I write this as an Australian citizen concerned at the threats to world
peace and the need for us to courageously confront evil, even using lethal
force, but in circumstances that are morally justified.
I believe Saddam Hussein must be confronted, but I am concerned that a
unilateral pre-emptive assault on Iraq without UN mandate has not yet been
justified and may result in dire consequences.
For the past 33 years I have served in the Australian Army, firstly as
an infantry officer, and for the past seven years as a chaplain. As an
infantry lieutenant colonel, I commanded an Australian Army peacekeeping
contingent on the Iran-Iraq border in 1989-90. I have dealt with senior
Iraqi and Iranian officers, and seen first-hand the catastrophic outcome
of more than eight years of combat that cost more than one million lives.
I have seen, felt, even "smelt" the evil emanating from the
regime of Saddam Hussein.
Upon my return to Australia I was employed as the land operations
officer in the Defence Command Centre in Canberra, and was Watch Commander
when in January 1991 we sent a "flash" message to our troops in
the Gulf authorising them to use lethal force to liberate Kuwait from
Saddam's forces. I wholeheartedly supported that action, and today I
consider the war on the terrorist activity of the al Qa'ida network just
as necessary and morally justifiable.
But as the spectre of a new war against Iraq looms closer each day, I
have grave reservations about involvement by us, on military, strategic
and ethical grounds.
As a Christian soldier deployed to five conflicts I have taken great
solace in adhering to the long-established 'just war' doctrine which has
informed ethical action in conflict situations since the time of St
It is not just practical wisdom; I consider it to be divine wisdom. It
obliges all citizens and governments to work toward peace and the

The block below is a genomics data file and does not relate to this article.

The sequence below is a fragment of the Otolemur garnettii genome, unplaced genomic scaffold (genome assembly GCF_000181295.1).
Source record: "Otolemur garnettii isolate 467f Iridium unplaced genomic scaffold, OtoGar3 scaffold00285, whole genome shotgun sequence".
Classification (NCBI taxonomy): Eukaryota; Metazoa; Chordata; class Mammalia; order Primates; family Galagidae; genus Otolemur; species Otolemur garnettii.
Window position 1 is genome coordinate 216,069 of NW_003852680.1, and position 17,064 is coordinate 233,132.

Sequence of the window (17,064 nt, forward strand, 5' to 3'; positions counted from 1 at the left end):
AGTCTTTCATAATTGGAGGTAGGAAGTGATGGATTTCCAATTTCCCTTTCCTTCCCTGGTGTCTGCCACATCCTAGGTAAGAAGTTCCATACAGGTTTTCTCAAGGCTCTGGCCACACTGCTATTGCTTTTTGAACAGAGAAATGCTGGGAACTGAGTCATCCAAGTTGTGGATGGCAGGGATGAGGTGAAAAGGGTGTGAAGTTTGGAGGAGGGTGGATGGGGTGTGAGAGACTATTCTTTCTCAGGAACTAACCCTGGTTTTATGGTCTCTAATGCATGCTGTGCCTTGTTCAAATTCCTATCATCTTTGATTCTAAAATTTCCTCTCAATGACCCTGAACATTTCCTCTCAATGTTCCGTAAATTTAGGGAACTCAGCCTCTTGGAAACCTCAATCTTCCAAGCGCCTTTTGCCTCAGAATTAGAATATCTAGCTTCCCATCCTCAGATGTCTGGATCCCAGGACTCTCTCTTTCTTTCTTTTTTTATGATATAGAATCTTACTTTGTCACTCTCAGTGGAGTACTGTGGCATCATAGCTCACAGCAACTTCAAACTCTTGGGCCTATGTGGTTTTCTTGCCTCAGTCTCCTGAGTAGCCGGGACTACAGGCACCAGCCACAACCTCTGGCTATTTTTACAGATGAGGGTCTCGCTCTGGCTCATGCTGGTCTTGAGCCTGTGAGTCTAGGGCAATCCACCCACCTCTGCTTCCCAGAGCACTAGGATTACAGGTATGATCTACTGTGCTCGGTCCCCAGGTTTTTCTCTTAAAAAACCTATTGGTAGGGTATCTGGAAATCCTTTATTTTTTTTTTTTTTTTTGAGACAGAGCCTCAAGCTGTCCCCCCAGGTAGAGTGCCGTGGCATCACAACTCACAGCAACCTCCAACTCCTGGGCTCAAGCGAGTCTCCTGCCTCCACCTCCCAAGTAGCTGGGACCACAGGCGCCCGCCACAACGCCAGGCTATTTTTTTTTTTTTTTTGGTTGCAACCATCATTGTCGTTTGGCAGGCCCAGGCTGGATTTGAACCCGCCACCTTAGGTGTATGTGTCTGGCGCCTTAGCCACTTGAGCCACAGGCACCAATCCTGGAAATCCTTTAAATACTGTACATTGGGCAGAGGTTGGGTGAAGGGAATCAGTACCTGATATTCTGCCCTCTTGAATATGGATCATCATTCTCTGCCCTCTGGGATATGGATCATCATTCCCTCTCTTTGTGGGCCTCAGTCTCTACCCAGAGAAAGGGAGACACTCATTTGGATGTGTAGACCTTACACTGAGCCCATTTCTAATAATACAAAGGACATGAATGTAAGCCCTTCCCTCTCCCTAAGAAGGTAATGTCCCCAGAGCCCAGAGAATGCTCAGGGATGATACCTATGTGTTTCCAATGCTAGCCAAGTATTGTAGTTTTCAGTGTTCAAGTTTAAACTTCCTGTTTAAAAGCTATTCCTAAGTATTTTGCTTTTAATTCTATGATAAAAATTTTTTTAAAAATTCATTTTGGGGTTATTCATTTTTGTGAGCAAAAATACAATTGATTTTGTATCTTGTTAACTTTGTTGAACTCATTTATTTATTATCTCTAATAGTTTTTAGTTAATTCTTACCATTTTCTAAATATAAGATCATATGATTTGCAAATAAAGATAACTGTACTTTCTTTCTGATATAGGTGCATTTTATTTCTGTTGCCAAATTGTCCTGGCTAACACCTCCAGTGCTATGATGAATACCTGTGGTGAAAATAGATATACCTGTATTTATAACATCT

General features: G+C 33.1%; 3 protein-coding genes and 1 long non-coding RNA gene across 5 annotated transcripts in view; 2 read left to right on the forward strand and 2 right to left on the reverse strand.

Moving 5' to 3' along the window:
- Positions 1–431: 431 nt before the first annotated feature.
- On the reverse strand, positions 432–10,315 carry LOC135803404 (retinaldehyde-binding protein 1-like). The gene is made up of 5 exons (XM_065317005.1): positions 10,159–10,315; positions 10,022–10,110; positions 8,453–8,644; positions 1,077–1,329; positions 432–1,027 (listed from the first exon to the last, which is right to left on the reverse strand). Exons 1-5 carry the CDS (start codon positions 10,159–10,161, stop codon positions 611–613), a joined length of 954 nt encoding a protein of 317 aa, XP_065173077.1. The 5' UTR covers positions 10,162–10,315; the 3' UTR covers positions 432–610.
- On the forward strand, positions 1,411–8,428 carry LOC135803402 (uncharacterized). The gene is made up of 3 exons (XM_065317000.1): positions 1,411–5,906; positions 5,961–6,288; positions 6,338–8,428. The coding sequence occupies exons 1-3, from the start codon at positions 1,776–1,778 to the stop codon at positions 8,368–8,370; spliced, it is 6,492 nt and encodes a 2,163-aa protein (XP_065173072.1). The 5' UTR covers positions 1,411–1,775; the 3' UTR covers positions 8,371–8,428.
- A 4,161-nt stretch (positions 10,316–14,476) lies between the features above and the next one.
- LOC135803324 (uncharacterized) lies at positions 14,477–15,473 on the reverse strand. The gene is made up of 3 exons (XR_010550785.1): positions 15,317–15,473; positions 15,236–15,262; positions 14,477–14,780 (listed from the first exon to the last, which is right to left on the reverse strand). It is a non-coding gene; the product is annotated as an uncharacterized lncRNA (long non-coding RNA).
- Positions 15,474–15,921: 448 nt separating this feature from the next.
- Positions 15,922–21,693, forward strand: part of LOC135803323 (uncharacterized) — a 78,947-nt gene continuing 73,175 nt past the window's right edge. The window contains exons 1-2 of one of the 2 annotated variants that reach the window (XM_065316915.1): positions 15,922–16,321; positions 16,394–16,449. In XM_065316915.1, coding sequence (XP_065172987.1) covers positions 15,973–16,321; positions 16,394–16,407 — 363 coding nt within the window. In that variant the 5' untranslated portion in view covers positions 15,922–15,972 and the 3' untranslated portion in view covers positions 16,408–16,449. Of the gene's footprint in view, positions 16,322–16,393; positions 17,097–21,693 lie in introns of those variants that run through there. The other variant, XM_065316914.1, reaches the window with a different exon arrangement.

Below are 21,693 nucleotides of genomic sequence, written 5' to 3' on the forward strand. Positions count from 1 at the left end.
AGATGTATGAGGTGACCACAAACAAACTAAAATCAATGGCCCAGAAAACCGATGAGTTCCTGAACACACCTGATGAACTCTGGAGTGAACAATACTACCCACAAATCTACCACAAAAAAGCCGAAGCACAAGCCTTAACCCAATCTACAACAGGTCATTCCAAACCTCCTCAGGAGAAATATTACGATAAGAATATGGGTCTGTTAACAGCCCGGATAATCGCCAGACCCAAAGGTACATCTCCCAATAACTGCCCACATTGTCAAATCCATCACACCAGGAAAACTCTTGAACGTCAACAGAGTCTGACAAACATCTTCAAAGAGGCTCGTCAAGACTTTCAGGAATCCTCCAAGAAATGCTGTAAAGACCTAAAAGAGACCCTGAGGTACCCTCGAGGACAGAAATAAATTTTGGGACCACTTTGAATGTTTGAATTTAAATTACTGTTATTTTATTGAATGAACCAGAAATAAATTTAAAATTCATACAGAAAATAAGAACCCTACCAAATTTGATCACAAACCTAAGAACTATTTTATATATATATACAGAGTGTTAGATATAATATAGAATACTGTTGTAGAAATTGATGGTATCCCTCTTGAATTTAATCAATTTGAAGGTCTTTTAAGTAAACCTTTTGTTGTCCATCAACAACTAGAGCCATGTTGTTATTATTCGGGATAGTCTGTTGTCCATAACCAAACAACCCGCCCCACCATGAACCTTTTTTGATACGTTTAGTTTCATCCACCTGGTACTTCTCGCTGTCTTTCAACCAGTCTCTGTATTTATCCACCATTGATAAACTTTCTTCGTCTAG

avoidance of war, but acknowledges the right of legitimate defence by
military force in circumstances where, at one and the same time:
- The damage inflicted by the aggressor is lasting, grave and certain.
- All other means of resolution have been shown to be impractical or
- There must be serious prospects of success.
- The use of arms must not produce evils and disorders graver than the
evil to be eliminated.
(Catechism of the Catholic Church, 1994, para 2309)
This doctrine has been tried and tested over hundreds of years and
remains just as valid today. Troops sent to restore peace in a conflict
vitally need to know that they have both moral legitimacy, and parameters
on their use of lethal force.
Readers might be interested to know that the Australian Army, in its
most recent rewrite of our keystone doctrinal document, The
Fundamentals of Land Warfare (2002) specifically endorses the
criticality of adhering to the 'just war' precepts for the long-term
restoration of peace to be achieved.
I hope our military leaders will not be asked to turn a blind eye to
this doctrine and commit our soldiers to an unjust involvement which may
haunt them for years to come, simply in order to satisfy the urgent
demands for action of our US allies.
From my first-hand experience, the politics and culture of the Middle
East are complex issues that most Westerners would have great difficulty
understanding. No simple or quick-fix solutions can be expected to work
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